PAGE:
StoryCorps: Harrison Wright and Sean Guess

From StoryCorps | Part of the StoryCorps series | 01:56

Harrison Wright tells his grandson, Sean Guess, about serving in the Army at the end of World War II.

Wrighth_small

When Sean Guess brought his grandfather, Harrison Wright, to a mobile booth in Austin, he asked about Harrison’s service during World War II.

Harrison was drafted in early 1943 and soon after shipped out to Europe. He played the bugle in his unit, and, at the end of the war, he was called upon for a special assignment.

StoryCorps: Paul and James Bizzaro

From StoryCorps | Part of the StoryCorps series | 01:40

Paul Bizzaro and his brother James remember growing up on Liberty Island--home of the Statue of Liberty.

Bizzaro_small

During the summer of 1938, Paul and James Bizzaro moved with their family to Liberty Island, in the middle of New York Harbor. Their family’s new home was right behind the Statue of Liberty.

At StoryCorps, the brothers sat down to talk about how they ended up spending their childhood in the shadow of Lady Liberty.

StoryCorps: Lawrence and Simeon Cumberbatch

From StoryCorps | Part of the StoryCorps series | 02:38

Lawrence Cumberbatch (R) tells his son, Simeon (L), how he traveled from New York City to Washington DC with Brooklyn CORE for the March on Washington in 1963.

Cumberbatch_small

In late August, 1963, the March on Washington led hundreds of thousands of Americans to the Lincoln Memorial, where Martin Luther King gave his famous, “I have a Dream” address, calling for racial equality.

Lawrence Cumberbatch walked from New York City to Washington DC in order to participate.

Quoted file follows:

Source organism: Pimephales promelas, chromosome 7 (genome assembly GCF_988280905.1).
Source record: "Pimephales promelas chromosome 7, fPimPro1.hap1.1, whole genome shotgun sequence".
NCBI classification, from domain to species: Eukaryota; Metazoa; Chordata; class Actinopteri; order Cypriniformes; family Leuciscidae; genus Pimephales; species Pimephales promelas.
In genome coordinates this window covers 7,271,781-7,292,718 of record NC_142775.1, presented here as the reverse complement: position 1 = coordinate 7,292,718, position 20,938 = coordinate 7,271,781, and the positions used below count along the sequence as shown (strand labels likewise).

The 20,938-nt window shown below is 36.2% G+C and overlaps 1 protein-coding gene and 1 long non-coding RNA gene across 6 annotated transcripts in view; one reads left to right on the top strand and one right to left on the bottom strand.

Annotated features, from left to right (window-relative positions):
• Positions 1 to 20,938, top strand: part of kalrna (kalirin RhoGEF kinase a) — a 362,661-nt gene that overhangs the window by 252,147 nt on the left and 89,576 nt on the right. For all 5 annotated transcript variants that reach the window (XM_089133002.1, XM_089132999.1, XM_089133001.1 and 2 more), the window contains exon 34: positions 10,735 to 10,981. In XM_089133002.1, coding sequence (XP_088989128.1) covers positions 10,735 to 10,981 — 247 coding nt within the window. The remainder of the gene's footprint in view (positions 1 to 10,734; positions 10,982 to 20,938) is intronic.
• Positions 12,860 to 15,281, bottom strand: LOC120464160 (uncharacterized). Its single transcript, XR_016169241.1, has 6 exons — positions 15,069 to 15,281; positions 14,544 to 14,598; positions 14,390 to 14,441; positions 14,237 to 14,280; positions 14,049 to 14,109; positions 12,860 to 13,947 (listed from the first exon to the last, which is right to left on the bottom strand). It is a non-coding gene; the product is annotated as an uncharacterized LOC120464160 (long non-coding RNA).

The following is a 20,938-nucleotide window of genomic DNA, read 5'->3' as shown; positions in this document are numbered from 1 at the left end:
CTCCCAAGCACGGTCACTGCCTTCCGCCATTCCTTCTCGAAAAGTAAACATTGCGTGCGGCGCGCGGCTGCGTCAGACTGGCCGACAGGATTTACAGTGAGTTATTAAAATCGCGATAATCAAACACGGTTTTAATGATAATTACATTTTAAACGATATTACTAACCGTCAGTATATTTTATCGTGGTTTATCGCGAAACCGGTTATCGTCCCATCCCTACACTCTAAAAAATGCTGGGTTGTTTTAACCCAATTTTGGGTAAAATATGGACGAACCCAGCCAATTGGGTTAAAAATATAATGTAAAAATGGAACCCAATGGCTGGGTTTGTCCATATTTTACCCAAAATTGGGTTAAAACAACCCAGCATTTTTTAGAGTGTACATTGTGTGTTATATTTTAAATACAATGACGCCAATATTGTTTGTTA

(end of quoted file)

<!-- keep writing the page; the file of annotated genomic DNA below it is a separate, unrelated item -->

The 16-year-old made the trek with Brooklyn’s chapter of the Congress of Racial Equality, known as CORE.

His parents thought two weeks on the open road was too dangerous for a teenager, and, as Lawrence told his son, Simeon, at StoryCorps, they tried to dissuade him.

StoryCorps: Constance Labetti

From StoryCorps | Part of the StoryCorps series | 02:16

Constance Labetti remembers her boss, Ron Fazio, who died in the World Trade Center attacks on September 11, 2001.

Labetti_small

Connie Labetti was working for Aon Corporation in 2001. Her office was on the 99th floor of the World Trade Center’s South Tower--the second to be hit on September 11th.

As the attacks began, she fled the South Tower and made it out alive--with help from her boss, Ron Fazio.

StoryCorps: J.T. Johnson and Al Lingo

From StoryCorps | Part of the StoryCorps series | 02:04

J.T. Johnson and Al Lingo remember having acid thrown on them after jumping into a whites-only swimming pool in St. Augustine, Florida in June of 1964.

Johnsonjt_small

On June 18th, 1964, J.T. Johnson and Al Lingo were two of several black and white protesters who jumped into the whites-only pool at the Monson Motor Lodge in St. Augustine, Florida.

At StoryCorps, they talked about how the owner of the hotel tried to force them out by pouring acid into the pool.

StoryCorps: Clela Rorex and Sue Larson

From StoryCorps | Part of the StoryCorps series | 02:47

Clela Rorex (R), a former County Clerk in Boulder, Colorado, tells her friend Sue Larson...

Rorex_small

In late June 2014, county clerks in Colorado challenged a ban on same-sex marriage by issuing marriage licenses to gay and lesbian couples. The state attorney general has ordered them to stop, and the case has reached the Colorado Supreme Court.

But few know that this is history repeating itself.

Back in 1975, Clela Rorex was the newly-elected County Clerk in Boulder when she began issuing marriage licenses to same sex couples.

At StoryCorps, Clela (R) told her friend, Sue Larson (L), that it started one day when two men came to her office door.

On the day this story was broadcast, the Colorado Supreme Court ordered County Clerks in the state to stop issuing marriage licenses to same-sex couples. 

StoryCorps: Lori and Erich Baker

From StoryCorps | Part of the StoryCorps series | 02:28

Dr. Lori Baker, a forensic scientist, tells her husband, Dr. Erich Baker, about identifying bodies...

Baker_small

Thousands of people have died trying to cross from Mexico into the United States.

The unidentified remains of those who are found often end up in small, border town cemeteries, buried in unmarked graves.